CLA members recently attended a broadband seminar at Adastral Park, home to BT’s global headquarters. In this guest blog Giles Ellerton, BT’s Regional Partnership Director for the East of England, looks at some of the options that farmers, landowners and rural businesses can consider if they are struggling with slow broadband speeds.
In my role, I spend time discussing regional and local issues that matter to all the communities that BT serves across the East of England. The most critical for our rural communities is the strategic investment in fibre broadband infrastructure. The arrival of fibre broadband has helped both small and established business to grow and diversify.
The UK Government has achieved its target of 95% superfast broadband coverage across the UK by the end of 2017, and BT has been a critical partner in achieving this. However, we are acutely aware there remains a key challenge to provide access to superfast broadband to the final 5% of premises in the most rural of our communities, many of which are by their nature farming businesses. With the uncertainty that Brexit is bringing to the future of farm subsidies, the sector is increasingly diversifying in its approach to driving revenue streams. Access to fibre broadband is a critical ingredient to ensure sustainable businesses can continue to survive and thrive in a digital world where the provision of good quality broadband is a basic requirement.
So what can BT and remote rural communities do together to achieve this for all? Local authorities across the East of England are already working in partnership with Openreach to deliver access to superfast broadband to remote communities which will take coverage in many cases to well in excess of 95%.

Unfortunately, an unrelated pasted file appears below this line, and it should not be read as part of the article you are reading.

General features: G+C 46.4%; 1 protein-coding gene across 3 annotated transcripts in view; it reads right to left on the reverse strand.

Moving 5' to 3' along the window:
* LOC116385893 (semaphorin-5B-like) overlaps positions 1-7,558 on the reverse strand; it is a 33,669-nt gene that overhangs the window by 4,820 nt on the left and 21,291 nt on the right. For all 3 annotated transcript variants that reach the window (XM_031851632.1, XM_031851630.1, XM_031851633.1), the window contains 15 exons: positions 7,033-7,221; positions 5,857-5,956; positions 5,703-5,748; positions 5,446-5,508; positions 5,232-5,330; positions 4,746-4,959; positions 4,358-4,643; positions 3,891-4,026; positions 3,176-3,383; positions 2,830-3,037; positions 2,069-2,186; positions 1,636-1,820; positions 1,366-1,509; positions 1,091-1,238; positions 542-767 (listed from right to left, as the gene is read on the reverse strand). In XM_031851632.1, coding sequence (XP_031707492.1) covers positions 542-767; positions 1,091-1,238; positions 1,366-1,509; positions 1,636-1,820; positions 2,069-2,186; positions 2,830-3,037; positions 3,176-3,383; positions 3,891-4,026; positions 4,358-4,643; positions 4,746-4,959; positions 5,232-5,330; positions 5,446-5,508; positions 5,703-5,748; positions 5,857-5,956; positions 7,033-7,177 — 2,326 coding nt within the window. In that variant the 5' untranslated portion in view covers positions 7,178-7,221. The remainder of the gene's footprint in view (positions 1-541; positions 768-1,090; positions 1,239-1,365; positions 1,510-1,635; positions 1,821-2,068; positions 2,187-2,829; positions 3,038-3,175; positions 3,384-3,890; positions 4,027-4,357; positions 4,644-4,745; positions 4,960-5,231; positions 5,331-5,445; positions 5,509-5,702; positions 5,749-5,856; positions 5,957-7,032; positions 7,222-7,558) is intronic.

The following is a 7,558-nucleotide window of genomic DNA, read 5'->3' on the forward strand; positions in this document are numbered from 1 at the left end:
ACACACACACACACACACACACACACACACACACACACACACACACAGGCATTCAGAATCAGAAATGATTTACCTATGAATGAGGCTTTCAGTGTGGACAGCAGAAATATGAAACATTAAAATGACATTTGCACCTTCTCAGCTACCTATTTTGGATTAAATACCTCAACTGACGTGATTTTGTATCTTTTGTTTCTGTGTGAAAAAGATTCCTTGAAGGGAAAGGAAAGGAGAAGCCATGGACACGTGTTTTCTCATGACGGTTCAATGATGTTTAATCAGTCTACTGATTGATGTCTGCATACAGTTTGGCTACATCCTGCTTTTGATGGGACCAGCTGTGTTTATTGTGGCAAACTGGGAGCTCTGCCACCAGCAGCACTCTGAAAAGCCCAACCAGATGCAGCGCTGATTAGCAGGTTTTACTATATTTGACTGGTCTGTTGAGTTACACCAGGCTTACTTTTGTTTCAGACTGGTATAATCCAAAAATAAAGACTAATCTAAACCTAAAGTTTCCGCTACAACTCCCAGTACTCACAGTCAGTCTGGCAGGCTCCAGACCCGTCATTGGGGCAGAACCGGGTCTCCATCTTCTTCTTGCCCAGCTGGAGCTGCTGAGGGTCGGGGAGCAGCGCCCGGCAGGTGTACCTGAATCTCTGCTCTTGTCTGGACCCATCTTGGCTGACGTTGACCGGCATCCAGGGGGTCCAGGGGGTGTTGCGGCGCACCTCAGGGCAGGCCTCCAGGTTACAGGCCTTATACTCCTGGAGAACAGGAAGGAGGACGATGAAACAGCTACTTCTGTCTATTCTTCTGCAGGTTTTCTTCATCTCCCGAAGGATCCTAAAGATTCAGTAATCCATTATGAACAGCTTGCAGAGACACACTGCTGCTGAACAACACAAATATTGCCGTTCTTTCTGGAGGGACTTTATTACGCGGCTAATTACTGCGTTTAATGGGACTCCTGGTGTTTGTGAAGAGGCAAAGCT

Premises that remain beyond the reach of these contract deployments have a range of options open to them. The Government is preparing legislation for a Universal Service Obligation (USO) for those with speeds of less than 10 Mbps, so individual households have the right and can ask for coverage to be built to their property for at least a speed of 10Mbps, although the details of who pays for this connection (individual, tax payer, or infrastructure provider) has not yet been clarified by the Government. Legislation is not forecast to be in place until the end of 2020.
Some mobile operators are offering increasingly competitive 4G contracts for broadband. EE (now part of the BT family) can now offer home antenna installations, which significantly boost 4G signal and offer speeds of up to 40Mbps at commercially competitive rates for data packages. The launch of this service began on 9th February, and details can be found here.
Openreach has already successfully contracted directly with over 400 communities across the UK in Community Fibre Partnership arrangements. Both parties co-invest in fibre infrastructure to bring superfast broadband to the community for a fixed cost within an agreed timescale, normally within 12 months of contract signature. Some farmers/landowners have collaborated further by completing some elements of self-digging trenches and installing ducts, where existing infrastructure cannot be used to connect premises. This can help to reduce the cost of deployment to cost effective solutions. Openreach has recently published a self-dig guide for andowners/farmers which explains simply the roles and responsibilities of both parties in a successful self-dig project.
Interested parties should in the first instance check to see if their premise is included in any planned upgrade, and if not, then register their interest in Community Fibre Partnerships, where Openreach can discuss self-dig options where appropriate.
Find out if you either already have access to fibre broadband or are in a plan for deployment by checking on the Openreach line checker site here.
If you wish to register interest in Community Fibre Partnership click here.